Commentary

Understanding messenger RNA and other SARS-CoV-2 vaccines


 

In mid-November, Pfizer/BioNTech were the first with surprising positive protection interim data for their coronavirus vaccine, BNT162b2. A week later, Moderna released interim efficacy results showing its coronavirus vaccine, mRNA-1273, also protected patients from developing SARS-CoV-2 infections. Both studies included mostly healthy adults. A diverse ethnic and racial vaccinated population was included. A reasonable number of persons aged over 65 years, and persons with stable compromising medical conditions were included. Adolescents aged 16 years and over were included. Younger adolescents have been vaccinated or such studies are in the planning or early implementation stage as 2020 came to a close.

These are new and revolutionary vaccines, although the ability to inject mRNA into animals dates back to 1990, technological advances today make it a reality.1 Traditional vaccines typically involve injection with antigens such as purified proteins or polysaccharides or inactivated/attenuated viruses. mRNA vaccines work differently. They do not contain antigens. Instead, they contain a blueprint for the antigen in the form of genetic material, mRNA. In the case of Pfizer’s and Moderna’s vaccines, the mRNA provides the genetic information to synthesize the spike protein that the SARS-CoV-2 virus uses to attach to and infect human cells. Each type of vaccine is packaged in proprietary lipid nanoparticles to protect the mRNA from rapid degradation, and the nanoparticles serve as an adjuvant to attract immune cells to the site of injection. (The properties of the respective lipid nanoparticle packaging may be the factor that impacts storage requirements discussed below.) When injected into muscle (myocyte), the lipid nanoparticles containing the mRNA inside are taken into muscle cells, where the cytoplasmic ribosomes detect and decode the mRNA resulting in the production of the spike protein antigen. It should be noted that the mRNA does not enter the nucleus, where the genetic information (DNA) of a cell is located, and can’t be reproduced or integrated into the DNA. The antigen is exported to the myocyte cell surface where the immune system’s antigen presenting cells detect the protein, ingest it, and take it to regional lymph nodes where interactions with T cells and B cells results in antibodies, T cell–mediated immunity, and generation of immune memory T cells and B cells. A particular subset of T cells – cytotoxic or killer T cells – destroy cells that have been infected by a pathogen. The SARS-CoV-2 mRNA vaccine from Pfizer was reported to induce powerful cytotoxic T-cell responses. Results for Moderna’s vaccine had not been reported at the time this column was prepared, but I anticipate the same positive results.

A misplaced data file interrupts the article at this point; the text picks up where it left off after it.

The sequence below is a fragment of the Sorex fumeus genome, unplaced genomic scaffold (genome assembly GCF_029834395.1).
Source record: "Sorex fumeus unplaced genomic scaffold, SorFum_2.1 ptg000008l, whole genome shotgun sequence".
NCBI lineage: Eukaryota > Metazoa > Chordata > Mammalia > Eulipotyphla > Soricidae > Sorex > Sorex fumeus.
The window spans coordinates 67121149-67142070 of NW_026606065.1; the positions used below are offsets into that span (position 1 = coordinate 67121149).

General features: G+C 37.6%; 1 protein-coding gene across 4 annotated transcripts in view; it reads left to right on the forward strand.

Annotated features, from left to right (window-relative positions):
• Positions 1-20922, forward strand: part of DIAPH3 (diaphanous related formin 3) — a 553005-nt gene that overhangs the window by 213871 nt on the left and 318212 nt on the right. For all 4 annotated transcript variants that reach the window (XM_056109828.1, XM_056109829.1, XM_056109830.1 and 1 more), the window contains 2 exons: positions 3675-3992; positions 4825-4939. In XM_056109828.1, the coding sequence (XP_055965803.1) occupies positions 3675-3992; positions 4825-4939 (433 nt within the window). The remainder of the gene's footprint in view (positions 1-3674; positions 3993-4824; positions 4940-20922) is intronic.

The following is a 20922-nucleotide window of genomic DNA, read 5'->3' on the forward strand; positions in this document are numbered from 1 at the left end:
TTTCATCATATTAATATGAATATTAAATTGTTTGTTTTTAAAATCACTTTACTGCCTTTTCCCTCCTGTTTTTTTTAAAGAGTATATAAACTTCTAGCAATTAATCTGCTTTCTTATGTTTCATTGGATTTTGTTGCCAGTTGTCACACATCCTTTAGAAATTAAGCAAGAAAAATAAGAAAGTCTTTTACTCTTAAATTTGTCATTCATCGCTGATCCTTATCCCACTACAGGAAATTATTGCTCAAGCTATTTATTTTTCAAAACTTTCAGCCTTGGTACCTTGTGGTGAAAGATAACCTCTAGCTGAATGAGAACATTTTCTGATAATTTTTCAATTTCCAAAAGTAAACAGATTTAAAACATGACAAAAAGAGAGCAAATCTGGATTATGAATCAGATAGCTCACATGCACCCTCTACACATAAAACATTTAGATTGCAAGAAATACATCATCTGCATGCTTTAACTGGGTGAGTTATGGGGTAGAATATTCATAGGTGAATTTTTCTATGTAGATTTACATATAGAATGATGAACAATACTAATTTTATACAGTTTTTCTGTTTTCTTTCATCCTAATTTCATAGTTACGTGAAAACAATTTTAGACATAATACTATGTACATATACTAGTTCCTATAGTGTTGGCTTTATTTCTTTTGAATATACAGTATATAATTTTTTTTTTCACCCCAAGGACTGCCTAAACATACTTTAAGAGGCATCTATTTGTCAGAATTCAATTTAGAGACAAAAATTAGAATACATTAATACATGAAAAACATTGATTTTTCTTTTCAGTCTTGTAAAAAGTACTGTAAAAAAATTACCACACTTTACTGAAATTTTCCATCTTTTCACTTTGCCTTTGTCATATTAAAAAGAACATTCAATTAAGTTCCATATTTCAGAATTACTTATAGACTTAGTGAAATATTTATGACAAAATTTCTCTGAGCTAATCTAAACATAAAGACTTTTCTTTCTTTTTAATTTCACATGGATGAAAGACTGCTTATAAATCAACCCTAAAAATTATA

The revolutionary aspect of mRNA vaccines is the speed at which they can be designed and produced. This is why they lead the pack among the SARS-CoV-2 vaccine candidates and why the National Institute of Allergy and Infectious Diseases provided financial, technical, and/or clinical support. Indeed, once the amino acid sequence of a protein can be determined (a relatively easy task these days) it’s straightforward to synthesize mRNA in the lab – and it can be done incredibly fast. It is reported that the mRNA code for the vaccine by Moderna was made in 2 days and production development was completed in about 2 months.2

A 2007 World Health Organization report noted that infectious diseases are emerging at “the historically unprecedented rate of one per year.”3 Severe acute respiratory syndrome (SARS), Zika, Ebola, and avian and swine flu are recent examples. For most vaccines against emerging diseases, the challenge is about speed: developing and manufacturing a vaccine and getting it to persons who need it as quickly as possible. The current seasonal flu vaccine takes about 6 months to develop; it takes years for most of the traditional vaccines. That’s why once the infrastructure is in place, mRNA vaccines may prove to offer a big advantage as vaccines against emerging pathogens.

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